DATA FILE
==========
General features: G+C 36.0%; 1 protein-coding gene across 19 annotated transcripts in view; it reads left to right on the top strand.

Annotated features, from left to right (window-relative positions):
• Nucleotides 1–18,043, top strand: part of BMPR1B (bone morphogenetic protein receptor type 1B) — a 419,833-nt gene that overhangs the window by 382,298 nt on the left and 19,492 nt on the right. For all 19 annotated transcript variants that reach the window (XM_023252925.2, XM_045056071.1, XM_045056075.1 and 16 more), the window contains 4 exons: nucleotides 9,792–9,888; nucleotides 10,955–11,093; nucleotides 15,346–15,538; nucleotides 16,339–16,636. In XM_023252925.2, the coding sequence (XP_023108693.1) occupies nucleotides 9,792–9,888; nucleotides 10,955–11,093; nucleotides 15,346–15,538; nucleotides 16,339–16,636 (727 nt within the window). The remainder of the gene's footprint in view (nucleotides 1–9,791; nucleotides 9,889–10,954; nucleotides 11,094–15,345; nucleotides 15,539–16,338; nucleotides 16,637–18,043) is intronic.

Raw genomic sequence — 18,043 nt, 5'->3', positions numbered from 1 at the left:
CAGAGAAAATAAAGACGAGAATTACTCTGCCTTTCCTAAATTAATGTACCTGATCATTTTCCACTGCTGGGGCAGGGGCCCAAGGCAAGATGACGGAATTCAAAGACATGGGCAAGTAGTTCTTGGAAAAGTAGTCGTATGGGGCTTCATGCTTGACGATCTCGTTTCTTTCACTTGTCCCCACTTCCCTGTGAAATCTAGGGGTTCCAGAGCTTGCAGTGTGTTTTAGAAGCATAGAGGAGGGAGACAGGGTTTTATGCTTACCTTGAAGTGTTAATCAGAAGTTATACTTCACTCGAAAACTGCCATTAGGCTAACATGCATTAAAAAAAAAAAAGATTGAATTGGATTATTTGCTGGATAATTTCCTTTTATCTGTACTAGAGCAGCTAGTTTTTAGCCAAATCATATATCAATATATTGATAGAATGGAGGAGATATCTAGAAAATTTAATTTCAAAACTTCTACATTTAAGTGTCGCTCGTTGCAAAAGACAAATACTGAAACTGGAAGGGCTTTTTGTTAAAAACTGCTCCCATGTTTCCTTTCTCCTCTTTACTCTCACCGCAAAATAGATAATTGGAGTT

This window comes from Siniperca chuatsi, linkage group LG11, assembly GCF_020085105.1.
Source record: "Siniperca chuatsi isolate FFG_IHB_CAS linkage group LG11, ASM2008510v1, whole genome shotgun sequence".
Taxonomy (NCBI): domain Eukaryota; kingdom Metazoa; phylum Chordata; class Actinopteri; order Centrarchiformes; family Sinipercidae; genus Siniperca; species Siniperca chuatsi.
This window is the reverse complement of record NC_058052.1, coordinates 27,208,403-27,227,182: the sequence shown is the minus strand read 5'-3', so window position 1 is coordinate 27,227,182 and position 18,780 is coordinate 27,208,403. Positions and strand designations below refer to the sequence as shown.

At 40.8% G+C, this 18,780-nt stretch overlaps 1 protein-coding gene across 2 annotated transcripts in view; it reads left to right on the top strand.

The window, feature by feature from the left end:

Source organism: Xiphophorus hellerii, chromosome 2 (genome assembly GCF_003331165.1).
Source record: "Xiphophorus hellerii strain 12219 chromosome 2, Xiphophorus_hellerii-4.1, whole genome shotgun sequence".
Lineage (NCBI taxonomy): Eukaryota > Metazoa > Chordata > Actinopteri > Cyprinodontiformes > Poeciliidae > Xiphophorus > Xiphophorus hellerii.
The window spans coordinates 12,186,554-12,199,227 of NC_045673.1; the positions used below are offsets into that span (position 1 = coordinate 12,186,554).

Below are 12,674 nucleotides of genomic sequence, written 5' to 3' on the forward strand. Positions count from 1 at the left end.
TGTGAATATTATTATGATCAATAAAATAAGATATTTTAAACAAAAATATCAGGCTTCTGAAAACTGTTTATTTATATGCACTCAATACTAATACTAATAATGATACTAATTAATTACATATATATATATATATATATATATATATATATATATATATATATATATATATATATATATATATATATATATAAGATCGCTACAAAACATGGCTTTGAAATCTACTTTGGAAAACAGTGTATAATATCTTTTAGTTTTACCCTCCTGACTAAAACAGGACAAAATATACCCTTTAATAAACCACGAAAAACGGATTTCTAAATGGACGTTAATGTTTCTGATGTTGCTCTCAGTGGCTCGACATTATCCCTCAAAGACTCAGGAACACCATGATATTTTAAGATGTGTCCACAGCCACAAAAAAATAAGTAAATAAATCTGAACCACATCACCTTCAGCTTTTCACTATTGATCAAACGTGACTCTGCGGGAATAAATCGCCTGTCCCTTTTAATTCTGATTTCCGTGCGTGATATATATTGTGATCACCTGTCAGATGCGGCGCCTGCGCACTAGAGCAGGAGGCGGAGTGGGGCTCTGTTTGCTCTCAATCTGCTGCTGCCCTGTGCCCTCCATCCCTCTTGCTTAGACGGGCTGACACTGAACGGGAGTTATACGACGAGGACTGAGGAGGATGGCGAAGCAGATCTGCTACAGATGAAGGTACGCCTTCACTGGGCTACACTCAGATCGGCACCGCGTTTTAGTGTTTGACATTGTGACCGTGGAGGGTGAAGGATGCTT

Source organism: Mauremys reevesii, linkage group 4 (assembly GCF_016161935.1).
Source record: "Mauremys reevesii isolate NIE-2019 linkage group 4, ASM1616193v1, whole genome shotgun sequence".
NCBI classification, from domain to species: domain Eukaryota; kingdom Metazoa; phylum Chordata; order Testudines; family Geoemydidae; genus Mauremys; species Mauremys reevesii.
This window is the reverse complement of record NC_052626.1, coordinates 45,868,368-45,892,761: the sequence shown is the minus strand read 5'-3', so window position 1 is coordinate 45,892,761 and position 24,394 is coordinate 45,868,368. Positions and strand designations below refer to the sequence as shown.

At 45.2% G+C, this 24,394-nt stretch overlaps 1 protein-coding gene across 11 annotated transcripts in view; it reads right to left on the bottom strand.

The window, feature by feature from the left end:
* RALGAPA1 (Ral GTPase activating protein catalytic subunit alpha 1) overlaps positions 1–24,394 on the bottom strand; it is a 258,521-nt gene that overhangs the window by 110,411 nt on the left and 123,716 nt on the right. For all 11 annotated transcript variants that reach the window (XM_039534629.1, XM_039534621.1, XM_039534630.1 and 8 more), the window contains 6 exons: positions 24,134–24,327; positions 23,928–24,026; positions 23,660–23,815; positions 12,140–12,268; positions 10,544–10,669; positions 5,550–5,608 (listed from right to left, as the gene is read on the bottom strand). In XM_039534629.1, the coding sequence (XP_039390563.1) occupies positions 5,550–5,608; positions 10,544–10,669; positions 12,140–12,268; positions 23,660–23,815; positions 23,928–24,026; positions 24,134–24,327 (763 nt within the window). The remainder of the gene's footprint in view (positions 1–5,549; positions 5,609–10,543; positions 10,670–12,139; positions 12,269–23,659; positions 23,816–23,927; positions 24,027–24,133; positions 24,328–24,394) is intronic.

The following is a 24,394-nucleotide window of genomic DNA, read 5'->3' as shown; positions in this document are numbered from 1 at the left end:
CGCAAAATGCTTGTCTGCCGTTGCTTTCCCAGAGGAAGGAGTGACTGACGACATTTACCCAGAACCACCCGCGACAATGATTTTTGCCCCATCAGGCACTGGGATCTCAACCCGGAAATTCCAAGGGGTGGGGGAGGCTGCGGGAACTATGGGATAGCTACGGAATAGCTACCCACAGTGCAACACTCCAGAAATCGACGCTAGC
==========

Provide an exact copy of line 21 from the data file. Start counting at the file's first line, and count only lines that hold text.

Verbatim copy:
This window is the reverse complement of record NC_052626.1, coordinates 45,868,368-45,892,761: the sequence shown is the minus strand read 5'-3', so window position 1 is coordinate 45,892,761 and position 24,394 is coordinate 45,868,368. Positions and strand designations below refer to the sequence as shown.